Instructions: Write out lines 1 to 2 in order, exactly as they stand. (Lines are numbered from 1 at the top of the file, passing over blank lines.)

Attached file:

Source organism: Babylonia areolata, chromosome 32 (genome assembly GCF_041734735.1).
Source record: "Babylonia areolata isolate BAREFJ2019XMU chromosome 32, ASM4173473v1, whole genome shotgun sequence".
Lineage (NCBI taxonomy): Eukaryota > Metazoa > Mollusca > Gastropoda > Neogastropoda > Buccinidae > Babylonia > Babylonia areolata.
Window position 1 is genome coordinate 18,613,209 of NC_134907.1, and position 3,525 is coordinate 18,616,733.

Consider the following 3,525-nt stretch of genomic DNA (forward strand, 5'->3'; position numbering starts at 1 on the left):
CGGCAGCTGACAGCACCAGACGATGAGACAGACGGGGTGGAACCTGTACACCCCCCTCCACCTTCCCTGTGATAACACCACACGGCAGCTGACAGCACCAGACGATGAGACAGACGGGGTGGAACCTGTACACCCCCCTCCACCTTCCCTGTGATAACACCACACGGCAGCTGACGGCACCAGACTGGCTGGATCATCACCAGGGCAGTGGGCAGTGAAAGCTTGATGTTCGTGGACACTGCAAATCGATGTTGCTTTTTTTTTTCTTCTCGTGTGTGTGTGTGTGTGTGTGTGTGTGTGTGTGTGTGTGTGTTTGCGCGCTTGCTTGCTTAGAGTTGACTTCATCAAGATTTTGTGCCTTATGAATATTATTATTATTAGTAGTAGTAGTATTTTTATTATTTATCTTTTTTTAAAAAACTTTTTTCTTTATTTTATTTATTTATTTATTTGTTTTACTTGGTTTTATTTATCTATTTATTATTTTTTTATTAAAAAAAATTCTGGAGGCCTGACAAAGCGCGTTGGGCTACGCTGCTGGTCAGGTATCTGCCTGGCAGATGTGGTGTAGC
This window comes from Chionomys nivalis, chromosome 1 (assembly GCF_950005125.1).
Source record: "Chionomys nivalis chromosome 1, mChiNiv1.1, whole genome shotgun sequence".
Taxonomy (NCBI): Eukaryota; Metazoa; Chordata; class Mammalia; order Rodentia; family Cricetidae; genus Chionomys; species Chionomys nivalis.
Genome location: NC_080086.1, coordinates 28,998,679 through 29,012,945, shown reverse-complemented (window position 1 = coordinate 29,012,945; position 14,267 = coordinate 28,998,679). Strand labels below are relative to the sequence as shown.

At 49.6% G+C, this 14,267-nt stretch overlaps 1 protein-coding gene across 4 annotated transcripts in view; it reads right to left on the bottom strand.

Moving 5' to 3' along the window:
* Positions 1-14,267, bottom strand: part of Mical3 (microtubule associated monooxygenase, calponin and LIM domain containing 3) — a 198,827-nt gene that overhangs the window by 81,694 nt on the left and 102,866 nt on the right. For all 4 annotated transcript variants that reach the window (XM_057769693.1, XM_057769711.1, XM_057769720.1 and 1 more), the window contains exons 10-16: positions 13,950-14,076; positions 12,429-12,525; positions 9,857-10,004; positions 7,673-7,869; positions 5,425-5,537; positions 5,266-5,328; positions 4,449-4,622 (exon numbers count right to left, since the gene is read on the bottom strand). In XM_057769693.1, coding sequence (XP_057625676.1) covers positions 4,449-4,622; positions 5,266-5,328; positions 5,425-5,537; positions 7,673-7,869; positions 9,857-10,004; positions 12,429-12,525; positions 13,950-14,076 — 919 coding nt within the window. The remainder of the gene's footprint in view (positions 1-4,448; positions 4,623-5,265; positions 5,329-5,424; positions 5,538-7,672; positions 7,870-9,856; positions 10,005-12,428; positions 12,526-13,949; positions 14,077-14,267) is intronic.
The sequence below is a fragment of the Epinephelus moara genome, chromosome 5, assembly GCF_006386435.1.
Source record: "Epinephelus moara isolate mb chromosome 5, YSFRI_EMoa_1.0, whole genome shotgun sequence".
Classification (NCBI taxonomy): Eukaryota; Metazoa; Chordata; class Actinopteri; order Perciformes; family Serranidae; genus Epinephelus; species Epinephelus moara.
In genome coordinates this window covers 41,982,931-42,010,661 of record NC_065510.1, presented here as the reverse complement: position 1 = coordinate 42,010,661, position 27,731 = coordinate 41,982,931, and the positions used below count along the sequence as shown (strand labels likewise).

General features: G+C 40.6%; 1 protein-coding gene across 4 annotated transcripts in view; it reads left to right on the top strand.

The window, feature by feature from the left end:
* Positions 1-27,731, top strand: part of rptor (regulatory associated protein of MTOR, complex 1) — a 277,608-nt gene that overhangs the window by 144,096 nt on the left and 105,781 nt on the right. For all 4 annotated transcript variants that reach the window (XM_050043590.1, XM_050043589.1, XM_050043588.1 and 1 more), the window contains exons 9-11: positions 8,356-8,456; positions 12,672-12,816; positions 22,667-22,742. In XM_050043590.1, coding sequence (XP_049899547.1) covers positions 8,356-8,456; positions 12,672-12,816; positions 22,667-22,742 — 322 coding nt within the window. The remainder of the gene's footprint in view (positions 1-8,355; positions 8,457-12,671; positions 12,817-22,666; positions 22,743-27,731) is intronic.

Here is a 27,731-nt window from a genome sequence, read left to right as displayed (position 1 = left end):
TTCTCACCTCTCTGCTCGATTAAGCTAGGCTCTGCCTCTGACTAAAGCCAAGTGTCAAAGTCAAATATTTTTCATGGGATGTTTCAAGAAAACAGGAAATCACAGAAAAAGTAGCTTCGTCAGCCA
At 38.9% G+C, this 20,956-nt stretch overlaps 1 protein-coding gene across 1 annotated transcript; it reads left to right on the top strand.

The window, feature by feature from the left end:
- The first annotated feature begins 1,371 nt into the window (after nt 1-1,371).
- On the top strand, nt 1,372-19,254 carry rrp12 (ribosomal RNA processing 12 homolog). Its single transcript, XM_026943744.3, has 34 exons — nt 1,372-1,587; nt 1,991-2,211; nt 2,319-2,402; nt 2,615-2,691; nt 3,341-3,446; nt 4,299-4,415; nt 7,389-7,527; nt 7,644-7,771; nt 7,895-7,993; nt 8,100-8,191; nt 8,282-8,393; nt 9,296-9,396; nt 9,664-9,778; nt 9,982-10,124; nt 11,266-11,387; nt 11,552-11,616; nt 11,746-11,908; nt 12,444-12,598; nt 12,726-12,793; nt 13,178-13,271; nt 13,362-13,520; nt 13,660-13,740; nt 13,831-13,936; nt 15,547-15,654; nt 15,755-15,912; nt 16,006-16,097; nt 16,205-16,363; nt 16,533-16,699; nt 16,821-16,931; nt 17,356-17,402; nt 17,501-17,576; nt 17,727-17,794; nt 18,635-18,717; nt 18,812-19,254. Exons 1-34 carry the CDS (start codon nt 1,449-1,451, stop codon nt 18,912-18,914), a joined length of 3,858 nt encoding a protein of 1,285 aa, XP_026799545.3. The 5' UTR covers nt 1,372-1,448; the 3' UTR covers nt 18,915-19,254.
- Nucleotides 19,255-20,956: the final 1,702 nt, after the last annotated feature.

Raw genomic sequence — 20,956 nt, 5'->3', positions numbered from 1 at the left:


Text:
Source organism: Babylonia areolata, chromosome 32 (genome assembly GCF_041734735.1).
Source record: "Babylonia areolata isolate BAREFJ2019XMU chromosome 32, ASM4173473v1, whole genome shotgun sequence".